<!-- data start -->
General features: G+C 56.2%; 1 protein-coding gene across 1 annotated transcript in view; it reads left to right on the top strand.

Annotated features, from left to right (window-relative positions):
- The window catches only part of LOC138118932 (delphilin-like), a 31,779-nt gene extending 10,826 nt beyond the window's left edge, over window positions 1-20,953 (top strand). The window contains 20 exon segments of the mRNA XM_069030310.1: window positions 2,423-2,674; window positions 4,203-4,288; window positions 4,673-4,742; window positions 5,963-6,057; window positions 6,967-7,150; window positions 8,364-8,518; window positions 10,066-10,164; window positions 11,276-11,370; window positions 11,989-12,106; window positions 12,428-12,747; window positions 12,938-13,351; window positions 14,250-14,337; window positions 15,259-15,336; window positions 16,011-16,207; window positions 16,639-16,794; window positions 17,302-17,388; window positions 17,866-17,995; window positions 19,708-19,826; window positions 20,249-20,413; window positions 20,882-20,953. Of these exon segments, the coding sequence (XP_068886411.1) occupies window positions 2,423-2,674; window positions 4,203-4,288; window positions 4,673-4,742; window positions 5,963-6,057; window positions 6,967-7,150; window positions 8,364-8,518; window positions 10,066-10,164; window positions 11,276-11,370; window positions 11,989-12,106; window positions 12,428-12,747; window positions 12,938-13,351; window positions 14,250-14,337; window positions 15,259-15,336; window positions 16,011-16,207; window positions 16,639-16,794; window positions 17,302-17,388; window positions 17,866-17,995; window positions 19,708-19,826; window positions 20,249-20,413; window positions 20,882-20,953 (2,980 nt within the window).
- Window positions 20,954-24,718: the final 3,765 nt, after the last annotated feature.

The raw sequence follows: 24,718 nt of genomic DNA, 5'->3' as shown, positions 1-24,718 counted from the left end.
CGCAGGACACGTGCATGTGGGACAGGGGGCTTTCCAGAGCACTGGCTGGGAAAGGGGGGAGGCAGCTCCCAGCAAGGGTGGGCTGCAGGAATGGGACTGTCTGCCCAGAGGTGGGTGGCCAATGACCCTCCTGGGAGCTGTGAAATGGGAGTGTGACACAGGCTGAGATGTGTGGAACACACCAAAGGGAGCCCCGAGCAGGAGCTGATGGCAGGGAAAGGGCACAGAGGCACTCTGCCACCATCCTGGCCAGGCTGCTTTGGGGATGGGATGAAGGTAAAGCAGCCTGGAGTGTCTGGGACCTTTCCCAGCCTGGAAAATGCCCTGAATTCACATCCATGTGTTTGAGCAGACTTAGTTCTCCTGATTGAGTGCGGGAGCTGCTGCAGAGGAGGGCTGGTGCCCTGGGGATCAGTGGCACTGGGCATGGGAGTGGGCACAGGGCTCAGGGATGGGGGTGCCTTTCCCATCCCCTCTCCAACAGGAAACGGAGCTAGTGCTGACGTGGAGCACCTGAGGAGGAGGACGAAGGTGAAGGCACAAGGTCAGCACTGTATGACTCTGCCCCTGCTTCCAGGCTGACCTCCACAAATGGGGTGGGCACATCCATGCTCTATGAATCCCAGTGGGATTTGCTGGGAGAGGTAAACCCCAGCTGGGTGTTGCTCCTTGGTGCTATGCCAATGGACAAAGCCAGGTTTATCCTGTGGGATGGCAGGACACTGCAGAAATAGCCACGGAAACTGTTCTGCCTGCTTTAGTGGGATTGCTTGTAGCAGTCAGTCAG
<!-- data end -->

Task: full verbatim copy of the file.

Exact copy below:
General features: G+C 56.2%; 1 protein-coding gene across 1 annotated transcript in view; it reads left to right on the top strand.

Annotated features, from left to right (window-relative positions):
- The window catches only part of LOC138118932 (delphilin-like), a 31,779-nt gene extending 10,826 nt beyond the window's left edge, over window positions 1-20,953 (top strand). The window contains 20 exon segments of the mRNA XM_069030310.1: window positions 2,423-2,674; window positions 4,203-4,288; window positions 4,673-4,742; window positions 5,963-6,057; window positions 6,967-7,150; window positions 8,364-8,518; window positions 10,066-10,164; window positions 11,276-11,370; window positions 11,989-12,106; window positions 12,428-12,747; window positions 12,938-13,351; window positions 14,250-14,337; window positions 15,259-15,336; window positions 16,011-16,207; window positions 16,639-16,794; window positions 17,302-17,388; window positions 17,866-17,995; window positions 19,708-19,826; window positions 20,249-20,413; window positions 20,882-20,953. Of these exon segments, the coding sequence (XP_068886411.1) occupies window positions 2,423-2,674; window positions 4,203-4,288; window positions 4,673-4,742; window positions 5,963-6,057; window positions 6,967-7,150; window positions 8,364-8,518; window positions 10,066-10,164; window positions 11,276-11,370; window positions 11,989-12,106; window positions 12,428-12,747; window positions 12,938-13,351; window positions 14,250-14,337; window positions 15,259-15,336; window positions 16,011-16,207; window positions 16,639-16,794; window positions 17,302-17,388; window positions 17,866-17,995; window positions 19,708-19,826; window positions 20,249-20,413; window positions 20,882-20,953 (2,980 nt within the window).
- Window positions 20,954-24,718: the final 3,765 nt, after the last annotated feature.

The raw sequence follows: 24,718 nt of genomic DNA, 5'->3' as shown, positions 1-24,718 counted from the left end.
CGCAGGACACGTGCATGTGGGACAGGGGGCTTTCCAGAGCACTGGCTGGGAAAGGGGGGAGGCAGCTCCCAGCAAGGGTGGGCTGCAGGAATGGGACTGTCTGCCCAGAGGTGGGTGGCCAATGACCCTCCTGGGAGCTGTGAAATGGGAGTGTGACACAGGCTGAGATGTGTGGAACACACCAAAGGGAGCCCCGAGCAGGAGCTGATGGCAGGGAAAGGGCACAGAGGCACTCTGCCACCATCCTGGCCAGGCTGCTTTGGGGATGGGATGAAGGTAAAGCAGCCTGGAGTGTCTGGGACCTTTCCCAGCCTGGAAAATGCCCTGAATTCACATCCATGTGTTTGAGCAGACTTAGTTCTCCTGATTGAGTGCGGGAGCTGCTGCAGAGGAGGGCTGGTGCCCTGGGGATCAGTGGCACTGGGCATGGGAGTGGGCACAGGGCTCAGGGATGGGGGTGCCTTTCCCATCCCCTCTCCAACAGGAAACGGAGCTAGTGCTGACGTGGAGCACCTGAGGAGGAGGACGAAGGTGAAGGCACAAGGTCAGCACTGTATGACTCTGCCCCTGCTTCCAGGCTGACCTCCACAAATGGGGTGGGCACATCCATGCTCTATGAATCCCAGTGGGATTTGCTGGGAGAGGTAAACCCCAGCTGGGTGTTGCTCCTTGGTGCTATGCCAATGGACAAAGCCAGGTTTATCCTGTGGGATGGCAGGACACTGCAGAAATAGCCACGGAAACTGTTCTGCCTGCTTTAGTGGGATTGCTTGTAGCAGTCAGTCAG